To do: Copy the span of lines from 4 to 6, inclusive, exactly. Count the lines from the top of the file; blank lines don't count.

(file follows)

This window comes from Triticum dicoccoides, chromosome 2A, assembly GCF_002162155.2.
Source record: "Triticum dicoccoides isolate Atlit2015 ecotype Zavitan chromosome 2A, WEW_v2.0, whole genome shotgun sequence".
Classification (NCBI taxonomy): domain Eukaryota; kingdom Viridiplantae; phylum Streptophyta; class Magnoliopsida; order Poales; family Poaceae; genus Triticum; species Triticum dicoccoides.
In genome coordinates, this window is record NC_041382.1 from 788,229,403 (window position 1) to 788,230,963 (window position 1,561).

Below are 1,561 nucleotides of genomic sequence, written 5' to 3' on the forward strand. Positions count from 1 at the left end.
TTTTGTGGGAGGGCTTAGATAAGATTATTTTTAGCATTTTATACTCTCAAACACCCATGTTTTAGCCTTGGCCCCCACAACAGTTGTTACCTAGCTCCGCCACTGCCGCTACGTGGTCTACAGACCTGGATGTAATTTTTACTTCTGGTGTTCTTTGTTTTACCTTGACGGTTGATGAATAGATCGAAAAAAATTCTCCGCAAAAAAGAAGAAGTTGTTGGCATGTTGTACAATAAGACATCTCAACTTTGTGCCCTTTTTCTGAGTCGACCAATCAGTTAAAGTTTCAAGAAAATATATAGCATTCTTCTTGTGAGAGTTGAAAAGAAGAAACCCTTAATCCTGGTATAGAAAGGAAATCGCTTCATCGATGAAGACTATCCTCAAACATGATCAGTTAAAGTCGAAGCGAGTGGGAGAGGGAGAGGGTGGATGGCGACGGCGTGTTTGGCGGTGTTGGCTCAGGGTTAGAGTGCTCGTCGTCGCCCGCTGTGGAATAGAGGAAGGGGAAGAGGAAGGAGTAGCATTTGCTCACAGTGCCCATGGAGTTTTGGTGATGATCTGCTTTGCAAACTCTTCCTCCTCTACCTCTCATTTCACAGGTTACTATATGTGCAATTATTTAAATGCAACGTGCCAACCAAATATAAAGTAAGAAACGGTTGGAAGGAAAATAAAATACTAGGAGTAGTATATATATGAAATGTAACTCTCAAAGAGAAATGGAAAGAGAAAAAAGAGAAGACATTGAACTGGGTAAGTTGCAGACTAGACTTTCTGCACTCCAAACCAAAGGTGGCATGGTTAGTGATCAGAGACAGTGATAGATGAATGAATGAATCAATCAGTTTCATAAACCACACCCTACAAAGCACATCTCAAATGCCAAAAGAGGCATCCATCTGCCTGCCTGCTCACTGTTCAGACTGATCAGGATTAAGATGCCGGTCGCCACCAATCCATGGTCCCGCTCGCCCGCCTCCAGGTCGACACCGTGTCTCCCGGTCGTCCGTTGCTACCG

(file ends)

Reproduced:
In genome coordinates, this window is record NC_041382.1 from 788,229,403 (window position 1) to 788,230,963 (window position 1,561).

Below are 1,561 nucleotides of genomic sequence, written 5' to 3' on the forward strand. Positions count from 1 at the left end.
TTTTGTGGGAGGGCTTAGATAAGATTATTTTTAGCATTTTATACTCTCAAACACCCATGTTTTAGCCTTGGCCCCCACAACAGTTGTTACCTAGCTCCGCCACTGCCGCTACGTGGTCTACAGACCTGGATGTAATTTTTACTTCTGGTGTTCTTTGTTTTACCTTGACGGTTGATGAATAGATCGAAAAAAATTCTCCGCAAAAAAGAAGAAGTTGTTGGCATGTTGTACAATAAGACATCTCAACTTTGTGCCCTTTTTCTGAGTCGACCAATCAGTTAAAGTTTCAAGAAAATATATAGCATTCTTCTTGTGAGAGTTGAAAAGAAGAAACCCTTAATCCTGGTATAGAAAGGAAATCGCTTCATCGATGAAGACTATCCTCAAACATGATCAGTTAAAGTCGAAGCGAGTGGGAGAGGGAGAGGGTGGATGGCGACGGCGTGTTTGGCGGTGTTGGCTCAGGGTTAGAGTGCTCGTCGTCGCCCGCTGTGGAATAGAGGAAGGGGAAGAGGAAGGAGTAGCATTTGCTCACAGTGCCCATGGAGTTTTGGTGATGATCTGCTTTGCAAACTCTTCCTCCTCTACCTCTCATTTCACAGGTTACTATATGTGCAATTATTTAAATGCAACGTGCCAACCAAATATAAAGTAAGAAACGGTTGGAAGGAAAATAAAATACTAGGAGTAGTATATATATGAAATGTAACTCTCAAAGAGAAATGGAAAGAGAAAAAAGAGAAGACATTGAACTGGGTAAGTTGCAGACTAGACTTTCTGCACTCCAAACCAAAGGTGGCATGGTTAGTGATCAGAGACAGTGATAGATGAATGAATGAATCAATCAGTTTCATAAACCACACCCTACAAAGCACATCTCAAATGCCAAAAGAGGCATCCATCTGCCTGCCTGCTCACTGTTCAGACTGATCAGGATTAAGATGCCGGTCGCCACCAATCCATGGTCCCGCTCGCCCGCCTCCAGGTCGACACCGTGTCTCCCGGTCGTCCGTTGCTACCG